J udging from official tourism websites and brochures no visitor to Iceland is likely to want anything stronger to drink than a glass of fine wine in some hyped and fancy new hotel or restaurant. But team Total Iceland knows better and you do too.
We know you people like a beer now and then and we know few things come in more handy than a bottle of red or white when romantically happening upon a natural hot spring on your travels or finding yourself camping next to a group of carefree hippie musicians. In those cases a bottle of some bubbly stuff will come in handy and may add spice to romance.
In most cases nowadays it is possible to buy take-away beers in most bars in most towns and villages. Admittedly, this is strictly speaking illegal but no one is paying any notice and local police is short-staffed and not likely to make fuzz. However, expect to pay up to a 1600 ISK (13$ / 10€) for a single small bottle of beer from bars around this island.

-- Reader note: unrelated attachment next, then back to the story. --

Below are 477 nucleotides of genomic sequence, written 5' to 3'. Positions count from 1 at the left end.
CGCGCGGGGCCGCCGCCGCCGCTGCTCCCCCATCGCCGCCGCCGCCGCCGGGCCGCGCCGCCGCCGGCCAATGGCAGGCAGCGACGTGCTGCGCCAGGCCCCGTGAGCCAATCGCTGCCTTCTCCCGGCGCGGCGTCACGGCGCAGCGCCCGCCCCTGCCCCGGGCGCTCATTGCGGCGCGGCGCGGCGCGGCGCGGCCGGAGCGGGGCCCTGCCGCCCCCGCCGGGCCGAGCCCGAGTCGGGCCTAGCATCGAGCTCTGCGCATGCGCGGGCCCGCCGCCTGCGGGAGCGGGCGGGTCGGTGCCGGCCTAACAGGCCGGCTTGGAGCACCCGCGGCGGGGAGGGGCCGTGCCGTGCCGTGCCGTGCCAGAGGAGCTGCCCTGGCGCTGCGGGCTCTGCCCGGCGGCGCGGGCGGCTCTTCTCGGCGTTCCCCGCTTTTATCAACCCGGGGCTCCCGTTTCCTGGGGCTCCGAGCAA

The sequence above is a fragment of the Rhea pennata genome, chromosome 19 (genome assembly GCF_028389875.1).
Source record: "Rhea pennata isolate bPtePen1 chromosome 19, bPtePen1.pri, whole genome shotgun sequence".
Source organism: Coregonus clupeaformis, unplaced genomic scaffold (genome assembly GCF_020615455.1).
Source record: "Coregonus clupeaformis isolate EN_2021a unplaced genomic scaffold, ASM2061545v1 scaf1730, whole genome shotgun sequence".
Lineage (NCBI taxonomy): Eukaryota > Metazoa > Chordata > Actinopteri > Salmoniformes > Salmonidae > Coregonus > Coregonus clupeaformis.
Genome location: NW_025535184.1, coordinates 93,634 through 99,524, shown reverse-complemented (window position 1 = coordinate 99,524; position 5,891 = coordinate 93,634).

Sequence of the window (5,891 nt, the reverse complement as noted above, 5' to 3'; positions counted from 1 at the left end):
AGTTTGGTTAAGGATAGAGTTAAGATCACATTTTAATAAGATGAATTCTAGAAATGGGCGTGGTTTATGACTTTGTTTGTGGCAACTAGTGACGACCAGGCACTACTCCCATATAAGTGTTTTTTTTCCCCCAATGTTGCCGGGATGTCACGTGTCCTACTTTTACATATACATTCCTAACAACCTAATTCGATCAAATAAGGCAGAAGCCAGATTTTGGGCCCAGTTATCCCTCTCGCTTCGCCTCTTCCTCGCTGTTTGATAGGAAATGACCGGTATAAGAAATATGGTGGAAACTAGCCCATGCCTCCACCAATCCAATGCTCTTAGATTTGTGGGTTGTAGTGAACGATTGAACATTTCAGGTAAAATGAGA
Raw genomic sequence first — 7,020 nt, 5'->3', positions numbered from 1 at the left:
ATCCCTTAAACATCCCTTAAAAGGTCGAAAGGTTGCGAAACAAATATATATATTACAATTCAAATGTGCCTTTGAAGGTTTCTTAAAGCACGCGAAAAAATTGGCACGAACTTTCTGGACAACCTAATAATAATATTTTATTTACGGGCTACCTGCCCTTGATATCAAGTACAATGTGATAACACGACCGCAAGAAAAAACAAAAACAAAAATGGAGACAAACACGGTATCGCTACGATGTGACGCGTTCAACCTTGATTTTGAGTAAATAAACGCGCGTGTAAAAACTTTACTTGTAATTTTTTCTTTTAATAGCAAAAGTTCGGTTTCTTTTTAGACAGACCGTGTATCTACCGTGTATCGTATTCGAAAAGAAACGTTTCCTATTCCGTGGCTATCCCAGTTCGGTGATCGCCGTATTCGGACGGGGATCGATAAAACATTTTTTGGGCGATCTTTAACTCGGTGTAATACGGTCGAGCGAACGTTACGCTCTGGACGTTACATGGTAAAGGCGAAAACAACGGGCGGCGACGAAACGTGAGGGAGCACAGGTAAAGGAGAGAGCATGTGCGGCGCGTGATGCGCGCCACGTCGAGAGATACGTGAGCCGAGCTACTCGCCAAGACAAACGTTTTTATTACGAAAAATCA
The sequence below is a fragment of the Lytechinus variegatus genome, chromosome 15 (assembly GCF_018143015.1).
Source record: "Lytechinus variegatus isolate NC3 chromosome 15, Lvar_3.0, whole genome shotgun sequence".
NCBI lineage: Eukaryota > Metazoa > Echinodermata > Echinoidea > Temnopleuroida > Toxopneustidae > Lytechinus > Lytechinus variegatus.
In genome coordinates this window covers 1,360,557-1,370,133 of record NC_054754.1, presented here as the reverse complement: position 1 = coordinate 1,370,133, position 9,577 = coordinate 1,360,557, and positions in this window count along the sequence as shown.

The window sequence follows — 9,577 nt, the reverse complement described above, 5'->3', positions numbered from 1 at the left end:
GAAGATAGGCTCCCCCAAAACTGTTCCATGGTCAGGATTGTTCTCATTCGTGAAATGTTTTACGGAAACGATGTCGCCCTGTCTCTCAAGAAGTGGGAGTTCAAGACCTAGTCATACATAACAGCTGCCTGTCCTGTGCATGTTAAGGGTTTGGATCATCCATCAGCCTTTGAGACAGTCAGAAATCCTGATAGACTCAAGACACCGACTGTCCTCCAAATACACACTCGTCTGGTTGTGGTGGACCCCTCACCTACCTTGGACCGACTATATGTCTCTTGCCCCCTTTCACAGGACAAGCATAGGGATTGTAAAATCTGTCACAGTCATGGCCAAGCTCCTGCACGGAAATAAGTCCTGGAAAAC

There are pretty vast areas of the country where you will have to drive quite a distance to find a state liquor store which is the only place to buy alcohol in Iceland outside of bar opening times. You are therefore advised to buy drinks before heading into the country.
As for those official stores you can find a map of locations on the store website here. The name to ask for is Vinbudin, which is Icelandic for liquor store. Most are open weekdays from 10 – 18 but in larger places a little bit longer. The biggest ones in Reykjavik are also open on Saturdays until 16 and in some cases until 18.
While not as expensive as in bars, prices are in general pretty high. Expect to pay 500 to 700 ISK for a single can of local beer (5$ / 4€) and up from 1800 ISK for a cheap red wine stuff. For serious shit like vodka or whiskey expect the bill to be more like 7000 ISK. Still way below restaurant prices.
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